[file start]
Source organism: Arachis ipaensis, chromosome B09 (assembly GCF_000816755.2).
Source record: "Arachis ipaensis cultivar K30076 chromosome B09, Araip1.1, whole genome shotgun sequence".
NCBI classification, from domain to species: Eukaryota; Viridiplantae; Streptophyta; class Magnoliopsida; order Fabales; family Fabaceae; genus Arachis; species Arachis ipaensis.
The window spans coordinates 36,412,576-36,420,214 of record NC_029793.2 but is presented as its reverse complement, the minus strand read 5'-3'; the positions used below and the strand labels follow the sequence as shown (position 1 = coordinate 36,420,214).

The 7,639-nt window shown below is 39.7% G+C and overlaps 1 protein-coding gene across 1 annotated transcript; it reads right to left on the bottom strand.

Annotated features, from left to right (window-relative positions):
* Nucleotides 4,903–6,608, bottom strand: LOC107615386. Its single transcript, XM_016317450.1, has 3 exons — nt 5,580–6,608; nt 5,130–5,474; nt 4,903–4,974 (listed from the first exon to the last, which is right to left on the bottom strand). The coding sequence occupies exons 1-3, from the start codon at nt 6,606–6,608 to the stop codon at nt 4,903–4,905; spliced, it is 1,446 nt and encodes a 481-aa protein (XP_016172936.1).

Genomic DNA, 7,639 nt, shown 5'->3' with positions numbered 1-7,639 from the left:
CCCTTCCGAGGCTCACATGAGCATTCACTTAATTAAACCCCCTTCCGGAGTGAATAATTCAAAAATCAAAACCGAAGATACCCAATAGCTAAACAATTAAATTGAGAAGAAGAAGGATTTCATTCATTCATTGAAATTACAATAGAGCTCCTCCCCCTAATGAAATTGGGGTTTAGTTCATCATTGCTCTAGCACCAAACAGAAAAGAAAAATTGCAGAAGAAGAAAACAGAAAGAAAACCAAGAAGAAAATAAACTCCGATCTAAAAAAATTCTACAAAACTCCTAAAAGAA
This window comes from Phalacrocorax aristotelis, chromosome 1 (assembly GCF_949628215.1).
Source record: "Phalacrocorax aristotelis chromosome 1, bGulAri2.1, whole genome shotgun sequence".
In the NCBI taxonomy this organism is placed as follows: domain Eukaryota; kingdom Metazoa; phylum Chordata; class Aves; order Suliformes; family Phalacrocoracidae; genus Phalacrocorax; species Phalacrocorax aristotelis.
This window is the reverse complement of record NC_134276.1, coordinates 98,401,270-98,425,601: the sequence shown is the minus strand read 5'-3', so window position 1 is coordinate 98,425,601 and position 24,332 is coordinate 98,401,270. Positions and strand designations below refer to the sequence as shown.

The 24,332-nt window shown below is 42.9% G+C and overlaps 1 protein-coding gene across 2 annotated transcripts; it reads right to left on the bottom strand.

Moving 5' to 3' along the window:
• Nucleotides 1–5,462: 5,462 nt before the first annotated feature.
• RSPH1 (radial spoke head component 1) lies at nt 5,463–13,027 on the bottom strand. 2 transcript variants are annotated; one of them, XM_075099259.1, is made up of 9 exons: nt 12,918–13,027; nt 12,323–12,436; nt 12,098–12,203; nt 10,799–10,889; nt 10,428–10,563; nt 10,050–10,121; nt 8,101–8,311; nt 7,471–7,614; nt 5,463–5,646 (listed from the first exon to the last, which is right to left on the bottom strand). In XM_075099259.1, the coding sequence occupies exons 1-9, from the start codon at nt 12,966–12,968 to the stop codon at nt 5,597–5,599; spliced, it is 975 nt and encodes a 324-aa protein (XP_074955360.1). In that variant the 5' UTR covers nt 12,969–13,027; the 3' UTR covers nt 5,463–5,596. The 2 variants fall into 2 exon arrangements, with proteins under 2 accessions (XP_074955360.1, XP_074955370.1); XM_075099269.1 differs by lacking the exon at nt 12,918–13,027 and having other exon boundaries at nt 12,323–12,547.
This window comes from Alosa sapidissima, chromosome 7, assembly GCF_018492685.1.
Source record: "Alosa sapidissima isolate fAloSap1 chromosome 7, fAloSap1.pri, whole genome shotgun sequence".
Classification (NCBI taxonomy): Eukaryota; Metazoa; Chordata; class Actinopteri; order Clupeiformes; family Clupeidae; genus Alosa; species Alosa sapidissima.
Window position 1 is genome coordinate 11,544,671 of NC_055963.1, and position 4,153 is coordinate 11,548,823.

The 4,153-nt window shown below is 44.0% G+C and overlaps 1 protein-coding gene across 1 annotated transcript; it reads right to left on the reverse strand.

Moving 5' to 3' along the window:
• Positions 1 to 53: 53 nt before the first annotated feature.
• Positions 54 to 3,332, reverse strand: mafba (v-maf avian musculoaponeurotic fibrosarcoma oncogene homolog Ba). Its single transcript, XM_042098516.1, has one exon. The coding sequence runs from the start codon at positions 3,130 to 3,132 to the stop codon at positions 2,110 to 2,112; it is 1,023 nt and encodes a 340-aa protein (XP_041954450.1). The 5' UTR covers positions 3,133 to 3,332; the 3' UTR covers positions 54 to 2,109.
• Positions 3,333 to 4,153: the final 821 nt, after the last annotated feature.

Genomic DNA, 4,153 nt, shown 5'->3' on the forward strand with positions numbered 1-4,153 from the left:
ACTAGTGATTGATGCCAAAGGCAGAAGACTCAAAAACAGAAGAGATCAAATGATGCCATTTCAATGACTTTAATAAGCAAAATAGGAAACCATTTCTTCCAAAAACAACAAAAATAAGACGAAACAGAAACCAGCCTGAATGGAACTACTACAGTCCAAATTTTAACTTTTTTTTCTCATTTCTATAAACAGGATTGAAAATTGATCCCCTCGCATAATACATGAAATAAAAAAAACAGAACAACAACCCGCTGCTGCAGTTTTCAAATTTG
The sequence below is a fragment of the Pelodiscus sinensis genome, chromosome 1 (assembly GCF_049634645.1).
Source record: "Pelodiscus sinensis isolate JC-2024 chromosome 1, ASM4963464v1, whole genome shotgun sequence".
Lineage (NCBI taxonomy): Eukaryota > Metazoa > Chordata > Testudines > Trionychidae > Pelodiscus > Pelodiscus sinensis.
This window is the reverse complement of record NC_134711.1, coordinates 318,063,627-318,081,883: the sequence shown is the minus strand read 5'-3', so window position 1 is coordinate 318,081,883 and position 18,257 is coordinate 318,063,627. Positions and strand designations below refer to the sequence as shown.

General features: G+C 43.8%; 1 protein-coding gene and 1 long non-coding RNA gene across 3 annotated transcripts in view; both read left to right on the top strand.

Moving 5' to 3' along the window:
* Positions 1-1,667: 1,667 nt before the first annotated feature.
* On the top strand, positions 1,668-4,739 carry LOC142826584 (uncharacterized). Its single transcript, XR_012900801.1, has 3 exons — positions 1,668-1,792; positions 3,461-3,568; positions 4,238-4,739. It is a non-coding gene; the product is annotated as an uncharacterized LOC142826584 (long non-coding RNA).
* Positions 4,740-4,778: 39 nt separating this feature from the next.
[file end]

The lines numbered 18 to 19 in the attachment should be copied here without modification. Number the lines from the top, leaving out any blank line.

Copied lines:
This window comes from Alosa sapidissima, chromosome 7, assembly GCF_018492685.1.
Source record: "Alosa sapidissima isolate fAloSap1 chromosome 7, fAloSap1.pri, whole genome shotgun sequence".